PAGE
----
Defendant also claims that County Court erred in delivering a supplemental instruction to the deliberating jury prior to a weekend recess without notice to and consultation with counsel, and that the instruction was coercive. We recently addressed and rejected a similar claim in a decision upholding the convictions of codefendant Guy Anderson (People v Anderson, 149 A.D.3d 1407');">149 A.D.3d 1407, 1415-1416 [2017]). We add that defendant's reliance on CPL 310.30 is misplaced, inasmuch as the instructions before the recess to which defendant objects were not in response to a jury note or inquiry (see CPL 310.10 [2]; compare People v O'Rama, 78 N.Y.2d 270, 276-277 [1991]; People v Morrison, 148 A.D.3d 1707, 1708 [2017]). Defendant raises no specific criticisms regarding the instruction beyond a general claim that it was improperly coercive, which we reject, having previously concluded that the charge given "'was balanced and neutral in tone, and... did not urge any dissenting jurors to abandon their convictions and acquiesce in the opinion of the other jurors, attempt to coerce or compel the jurors to reach a particular verdict, or shame the jurors into reaching a verdict'" (People v Anderson, 149 A.D.3d at 1415, quoting People v Coleman, 64 A.D.3d 787, 787 [2009], lv denied 13 N.Y.3d 835');">13 N.Y.3d 835 [2009]; see People v Vazquez, 145 A.D.3d 1268, 1270-1271 [2016]). We also note that, although not conclusive, the jury continued to deliberate and acquitted defendant on two counts and was unable to reach a verdict on the conspiracy count, further undermining any contention that the court's instruction coerced a verdict (see People v Anderson, 116 A.D.3d 499, 500-501 [2014], lv denied 24 N.Y.3d 958');">24 N.Y.3d 958 [2014]; compare People v Aponte, 2 N.Y.3d 304, 309 [2004]).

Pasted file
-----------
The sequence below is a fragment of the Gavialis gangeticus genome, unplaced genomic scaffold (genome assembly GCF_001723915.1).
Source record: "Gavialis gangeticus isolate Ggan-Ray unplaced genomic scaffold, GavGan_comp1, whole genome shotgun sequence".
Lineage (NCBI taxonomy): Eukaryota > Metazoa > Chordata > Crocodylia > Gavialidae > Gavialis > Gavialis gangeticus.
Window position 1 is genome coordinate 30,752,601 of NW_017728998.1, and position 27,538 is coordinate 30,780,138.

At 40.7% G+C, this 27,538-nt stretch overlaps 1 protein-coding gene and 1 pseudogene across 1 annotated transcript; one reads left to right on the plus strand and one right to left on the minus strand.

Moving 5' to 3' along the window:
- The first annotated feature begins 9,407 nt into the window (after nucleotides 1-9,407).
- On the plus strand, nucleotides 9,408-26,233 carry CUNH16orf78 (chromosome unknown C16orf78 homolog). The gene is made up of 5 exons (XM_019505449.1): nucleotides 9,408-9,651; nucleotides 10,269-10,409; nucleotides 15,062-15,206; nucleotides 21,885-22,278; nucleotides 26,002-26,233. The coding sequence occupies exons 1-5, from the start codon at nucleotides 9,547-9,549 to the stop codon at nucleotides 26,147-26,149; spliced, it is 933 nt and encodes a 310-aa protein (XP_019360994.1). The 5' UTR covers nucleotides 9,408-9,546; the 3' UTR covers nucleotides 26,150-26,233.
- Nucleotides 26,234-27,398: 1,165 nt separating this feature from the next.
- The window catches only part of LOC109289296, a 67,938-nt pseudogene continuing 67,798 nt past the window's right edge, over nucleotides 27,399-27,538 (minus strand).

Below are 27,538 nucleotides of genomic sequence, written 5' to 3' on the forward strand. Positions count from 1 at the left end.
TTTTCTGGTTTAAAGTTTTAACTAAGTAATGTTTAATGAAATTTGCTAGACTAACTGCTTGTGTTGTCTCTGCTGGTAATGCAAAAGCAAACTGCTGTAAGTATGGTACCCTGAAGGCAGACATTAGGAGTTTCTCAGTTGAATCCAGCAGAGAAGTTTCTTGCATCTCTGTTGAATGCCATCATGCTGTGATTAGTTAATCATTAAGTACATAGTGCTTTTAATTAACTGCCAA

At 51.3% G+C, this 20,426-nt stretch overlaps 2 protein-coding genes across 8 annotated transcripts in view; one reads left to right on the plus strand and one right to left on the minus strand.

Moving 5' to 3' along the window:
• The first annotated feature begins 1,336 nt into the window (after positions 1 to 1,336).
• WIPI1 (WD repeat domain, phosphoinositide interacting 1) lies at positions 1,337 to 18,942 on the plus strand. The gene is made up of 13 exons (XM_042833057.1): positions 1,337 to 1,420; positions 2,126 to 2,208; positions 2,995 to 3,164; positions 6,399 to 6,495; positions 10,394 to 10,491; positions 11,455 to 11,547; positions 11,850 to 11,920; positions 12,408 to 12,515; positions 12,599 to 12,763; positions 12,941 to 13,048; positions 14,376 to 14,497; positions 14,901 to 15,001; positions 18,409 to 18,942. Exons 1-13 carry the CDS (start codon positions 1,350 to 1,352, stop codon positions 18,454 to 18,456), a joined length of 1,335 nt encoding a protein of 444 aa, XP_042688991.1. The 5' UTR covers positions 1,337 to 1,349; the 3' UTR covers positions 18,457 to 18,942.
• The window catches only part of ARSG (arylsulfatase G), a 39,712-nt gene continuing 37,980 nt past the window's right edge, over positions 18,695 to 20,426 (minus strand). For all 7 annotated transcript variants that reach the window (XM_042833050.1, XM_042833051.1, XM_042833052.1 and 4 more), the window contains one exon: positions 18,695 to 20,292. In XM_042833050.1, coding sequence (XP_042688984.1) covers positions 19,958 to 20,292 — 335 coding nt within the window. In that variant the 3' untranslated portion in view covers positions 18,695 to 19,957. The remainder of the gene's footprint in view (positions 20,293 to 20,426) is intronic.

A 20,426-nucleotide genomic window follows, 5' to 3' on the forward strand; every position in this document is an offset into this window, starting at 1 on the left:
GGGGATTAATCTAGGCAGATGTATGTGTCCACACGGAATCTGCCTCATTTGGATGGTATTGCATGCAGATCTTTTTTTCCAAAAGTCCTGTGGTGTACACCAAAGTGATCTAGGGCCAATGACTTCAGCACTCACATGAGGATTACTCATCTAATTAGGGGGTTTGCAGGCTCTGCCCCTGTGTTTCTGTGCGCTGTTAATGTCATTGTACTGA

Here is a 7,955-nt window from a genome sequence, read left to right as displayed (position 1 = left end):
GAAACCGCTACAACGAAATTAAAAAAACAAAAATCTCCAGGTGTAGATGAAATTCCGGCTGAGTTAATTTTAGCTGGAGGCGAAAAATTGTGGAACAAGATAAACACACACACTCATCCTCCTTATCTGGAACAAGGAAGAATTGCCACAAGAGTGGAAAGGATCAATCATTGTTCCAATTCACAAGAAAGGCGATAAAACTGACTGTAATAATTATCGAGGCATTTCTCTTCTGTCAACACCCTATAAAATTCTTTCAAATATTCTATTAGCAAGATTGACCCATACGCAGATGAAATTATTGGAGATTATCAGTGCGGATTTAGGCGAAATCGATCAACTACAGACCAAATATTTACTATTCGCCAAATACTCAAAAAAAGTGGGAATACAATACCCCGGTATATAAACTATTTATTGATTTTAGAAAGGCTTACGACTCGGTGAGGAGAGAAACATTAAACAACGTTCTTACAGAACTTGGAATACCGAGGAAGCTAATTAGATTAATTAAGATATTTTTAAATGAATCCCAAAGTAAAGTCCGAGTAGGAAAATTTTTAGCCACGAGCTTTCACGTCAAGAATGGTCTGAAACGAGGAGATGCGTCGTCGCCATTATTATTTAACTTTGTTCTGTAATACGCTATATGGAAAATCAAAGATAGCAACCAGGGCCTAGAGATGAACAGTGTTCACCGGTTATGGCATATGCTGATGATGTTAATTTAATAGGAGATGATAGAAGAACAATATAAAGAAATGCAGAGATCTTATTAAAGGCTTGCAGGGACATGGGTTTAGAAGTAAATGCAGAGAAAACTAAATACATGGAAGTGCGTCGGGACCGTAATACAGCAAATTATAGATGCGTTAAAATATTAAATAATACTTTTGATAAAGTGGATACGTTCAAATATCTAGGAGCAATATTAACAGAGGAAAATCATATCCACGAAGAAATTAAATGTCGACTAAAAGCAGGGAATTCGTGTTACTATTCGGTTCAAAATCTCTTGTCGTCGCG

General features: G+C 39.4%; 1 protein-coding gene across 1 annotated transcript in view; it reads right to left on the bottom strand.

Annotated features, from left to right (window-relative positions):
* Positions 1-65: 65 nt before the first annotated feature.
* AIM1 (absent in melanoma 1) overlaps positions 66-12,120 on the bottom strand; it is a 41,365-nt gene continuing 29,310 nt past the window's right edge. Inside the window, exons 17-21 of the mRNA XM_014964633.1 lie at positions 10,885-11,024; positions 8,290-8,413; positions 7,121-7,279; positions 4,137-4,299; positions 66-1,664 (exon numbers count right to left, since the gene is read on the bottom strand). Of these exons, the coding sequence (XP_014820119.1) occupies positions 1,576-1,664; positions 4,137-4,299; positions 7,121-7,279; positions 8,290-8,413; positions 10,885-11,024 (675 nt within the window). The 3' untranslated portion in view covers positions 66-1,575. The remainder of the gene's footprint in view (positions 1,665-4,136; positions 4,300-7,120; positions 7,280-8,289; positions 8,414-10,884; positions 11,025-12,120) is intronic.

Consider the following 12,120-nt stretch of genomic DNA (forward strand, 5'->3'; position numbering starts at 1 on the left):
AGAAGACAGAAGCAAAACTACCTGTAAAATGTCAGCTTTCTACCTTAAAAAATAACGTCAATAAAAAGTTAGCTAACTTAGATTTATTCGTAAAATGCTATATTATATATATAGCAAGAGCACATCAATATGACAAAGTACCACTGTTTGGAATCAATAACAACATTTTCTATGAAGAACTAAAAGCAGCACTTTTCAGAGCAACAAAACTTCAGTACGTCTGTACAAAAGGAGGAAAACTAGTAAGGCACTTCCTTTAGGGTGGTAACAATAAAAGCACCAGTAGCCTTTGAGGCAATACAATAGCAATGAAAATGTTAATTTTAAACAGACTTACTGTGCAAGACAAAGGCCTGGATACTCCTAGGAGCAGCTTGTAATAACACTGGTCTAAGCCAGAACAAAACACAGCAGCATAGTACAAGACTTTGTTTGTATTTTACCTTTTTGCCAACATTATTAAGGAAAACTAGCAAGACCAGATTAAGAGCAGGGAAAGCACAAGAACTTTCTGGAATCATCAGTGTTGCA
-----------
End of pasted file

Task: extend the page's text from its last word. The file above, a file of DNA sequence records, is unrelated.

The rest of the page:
Defendant also argues that a litany of trial errors deprived him of a fair trial. We disagree. Defendant's contention that County Court erred in denying his motion to discharge an alternate juror who admitted to having read news articles regarding the case is moot, since, as we have noted in a codefendant's appeal, the potential juror did not participate in deliberations (see People v Anderson, 149 A.D.3d at 1414 n 3; People v Haardt, 129 A.D.3d 1322, 1322 [2015]; People v Rivera, 7 A.D.3d 358, 359 [2004], lv denied 3 N.Y.3d 741');">3 N.Y.3d 741 [2004]). Further, upon receiving a note alleging that members of the jury had fallen asleep during portions of the testimony, the court noted that it had not observed any of the jurors sleeping, but nevertheless issued an instruction for the jury to request breaks when necessary. As defendant did not object to this course of action, his claim of error is unpreserved for our review (see People v Blond, 96 A.D.3d 1149, 1152-1153 [2012], lv denied 19 N.Y.3d 1101');">19 N.Y.3d 1101 [2012]; People v Busreth, 35 A.D.3d 965, 967 [2006], lv denied 8 N.Y.3d 920');">8 N.Y.3d 920 [2007]).

         Finally, with regard to the sentence, we are persuaded that defendant's aggregate sentence of 87 years in prison, although legally permissible, should be reduced in the interest of justice (see CPL 470.15 [6] [b]; People v Delgado, 80 N.Y.2d 780, 783 [1992]; People v Perry, 70 A.D.3d 1063, 1065 [2010], lv denied14 N.Y.3d 804');">14 N.Y.3d 804 [2010]; People v Sheppard, 273 A.D.2d 498, 500 [2000], lv denied, 95 N.Y.2d 908');">95 N.Y.2d 908 [2000]). Considering the circumstances of his crimes and his prior criminal history, we modify defendant's sentence by directing that the sentences for counts 2, 3, 5 and 32 run concurrently to each other, but consecutively to the other counts, and directing that the sentences for counts 20, 23, 24, 27 and 28 run ...